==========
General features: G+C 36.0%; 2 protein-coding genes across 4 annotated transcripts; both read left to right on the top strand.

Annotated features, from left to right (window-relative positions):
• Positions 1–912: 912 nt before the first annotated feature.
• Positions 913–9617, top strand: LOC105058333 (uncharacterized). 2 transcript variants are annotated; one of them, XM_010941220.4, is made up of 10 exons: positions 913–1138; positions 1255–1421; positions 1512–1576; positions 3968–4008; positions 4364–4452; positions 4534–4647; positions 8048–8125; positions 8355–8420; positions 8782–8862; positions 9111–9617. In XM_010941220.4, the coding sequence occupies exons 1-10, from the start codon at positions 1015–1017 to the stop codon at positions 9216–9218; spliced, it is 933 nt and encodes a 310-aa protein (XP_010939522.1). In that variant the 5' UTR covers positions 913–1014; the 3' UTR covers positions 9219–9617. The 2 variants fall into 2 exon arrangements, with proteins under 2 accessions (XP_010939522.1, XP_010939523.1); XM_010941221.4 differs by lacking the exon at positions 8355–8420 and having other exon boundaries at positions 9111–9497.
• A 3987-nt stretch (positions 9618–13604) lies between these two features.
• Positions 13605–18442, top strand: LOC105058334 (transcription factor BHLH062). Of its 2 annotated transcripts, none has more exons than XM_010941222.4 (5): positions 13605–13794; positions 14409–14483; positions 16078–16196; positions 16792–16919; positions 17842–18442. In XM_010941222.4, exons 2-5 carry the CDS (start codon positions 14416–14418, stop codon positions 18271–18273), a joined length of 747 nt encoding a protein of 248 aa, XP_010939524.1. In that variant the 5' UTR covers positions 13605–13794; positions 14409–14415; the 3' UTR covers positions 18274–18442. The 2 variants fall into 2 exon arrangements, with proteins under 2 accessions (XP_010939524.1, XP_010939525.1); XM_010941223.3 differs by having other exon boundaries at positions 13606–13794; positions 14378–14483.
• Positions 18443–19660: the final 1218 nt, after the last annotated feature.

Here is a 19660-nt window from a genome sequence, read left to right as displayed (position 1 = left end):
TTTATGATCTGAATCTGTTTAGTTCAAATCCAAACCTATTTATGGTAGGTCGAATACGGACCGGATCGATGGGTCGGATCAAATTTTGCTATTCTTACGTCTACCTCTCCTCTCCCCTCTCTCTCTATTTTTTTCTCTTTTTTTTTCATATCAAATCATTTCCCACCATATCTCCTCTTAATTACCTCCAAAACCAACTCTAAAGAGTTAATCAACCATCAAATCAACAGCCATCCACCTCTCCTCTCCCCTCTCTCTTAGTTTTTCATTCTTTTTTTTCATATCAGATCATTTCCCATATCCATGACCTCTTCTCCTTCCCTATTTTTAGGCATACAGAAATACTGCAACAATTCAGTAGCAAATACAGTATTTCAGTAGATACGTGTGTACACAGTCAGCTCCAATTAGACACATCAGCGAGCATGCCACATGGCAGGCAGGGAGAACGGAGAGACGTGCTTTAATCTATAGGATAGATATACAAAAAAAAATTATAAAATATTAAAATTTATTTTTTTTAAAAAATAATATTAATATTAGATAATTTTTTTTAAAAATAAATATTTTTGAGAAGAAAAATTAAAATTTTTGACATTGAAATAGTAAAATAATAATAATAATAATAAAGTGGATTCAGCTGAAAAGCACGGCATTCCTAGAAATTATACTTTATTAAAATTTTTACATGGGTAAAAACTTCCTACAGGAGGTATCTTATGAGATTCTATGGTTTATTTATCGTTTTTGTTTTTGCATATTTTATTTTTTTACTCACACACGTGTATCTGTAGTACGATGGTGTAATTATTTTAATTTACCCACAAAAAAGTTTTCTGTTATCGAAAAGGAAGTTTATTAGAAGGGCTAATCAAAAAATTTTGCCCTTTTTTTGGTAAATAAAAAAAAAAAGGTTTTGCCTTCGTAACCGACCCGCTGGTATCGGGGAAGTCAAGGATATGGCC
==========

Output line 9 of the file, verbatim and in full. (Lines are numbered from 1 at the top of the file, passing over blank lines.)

TTTATGATCTGAATCTGTTTAGTTCAAATCCAAACCTATTTATGGTAGGTCGAATACGGACCGGATCGATGGGTCGGATCAAATTTTGCTATTCTTACGTCTACCTCTCCTCTCCCCTCTCTCTCTATTTTTTTCTCTTTTTTTTTCATATCAAATCATTTCCCACCATATCTCCTCTTAATTACCTCCAAAACCAACTCTAAAGAGTTAATCAACCATCAAATCAACAGCCATCCACCTCTCCTCTCCCCTCTCTCTTAGTTTTTCATTCTTTTTTTTCATATCAGATCATTTCCCATATCCATGACCTCTTCTCCTTCCCTATTTTTAGGCATACAGAAATACTGCAACAATTCAGTAGCAAATACAGTATTTCAGTAGATACGTGTGTACACAGTCAGCTCCAATTAGACACATCAGCGAGCATGCCACATGGCAGGCAGGGAGAACGGAGAGACGTGCTTTAATCTATAGGATAGATATACAAAAAAAAATTATAAAATATTAAAATTTATTTTTTTTAAAAAATAATATTAATATTAGATAATTTTTTTTAAAAATAAATATTTTTGAGAAGAAAAATTAAAATTTTTGACATTGAAATAGTAAAATAATAATAATAATAATAAAGTGGATTCAGCTGAAAAGCACGGCATTCCTAGAAATTATACTTTATTAAAATTTTTACATGGGTAAAAACTTCCTACAGGAGGTATCTTATGAGATTCTATGGTTTATTTATCGTTTTTGTTTTTGCATATTTTATTTTTTTACTCACACACGTGTATCTGTAGTACGATGGTGTAATTATTTTAATTTACCCACAAAAAAGTTTTCTGTTATCGAAAAGGAAGTTTATTAGAAGGGCTAATCAAAAAATTTTGCCCTTTTTTTGGTAAATAAAAAAAAAAAGGTTTTGCCTTCGTAACCGACCCGCTGGTATCGGGGAAGTCAAGGATATGGCC